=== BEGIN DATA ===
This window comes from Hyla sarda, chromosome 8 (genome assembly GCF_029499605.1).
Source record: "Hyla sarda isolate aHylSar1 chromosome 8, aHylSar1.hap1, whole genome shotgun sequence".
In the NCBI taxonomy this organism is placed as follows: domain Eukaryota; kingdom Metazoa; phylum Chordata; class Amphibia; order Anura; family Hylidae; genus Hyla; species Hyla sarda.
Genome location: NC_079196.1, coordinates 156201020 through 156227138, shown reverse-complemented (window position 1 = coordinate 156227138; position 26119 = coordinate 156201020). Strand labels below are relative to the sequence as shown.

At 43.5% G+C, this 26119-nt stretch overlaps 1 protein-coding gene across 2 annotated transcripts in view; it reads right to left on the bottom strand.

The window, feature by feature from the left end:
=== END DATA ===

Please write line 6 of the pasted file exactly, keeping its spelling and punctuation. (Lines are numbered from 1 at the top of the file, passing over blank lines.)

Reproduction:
The window, feature by feature from the left end: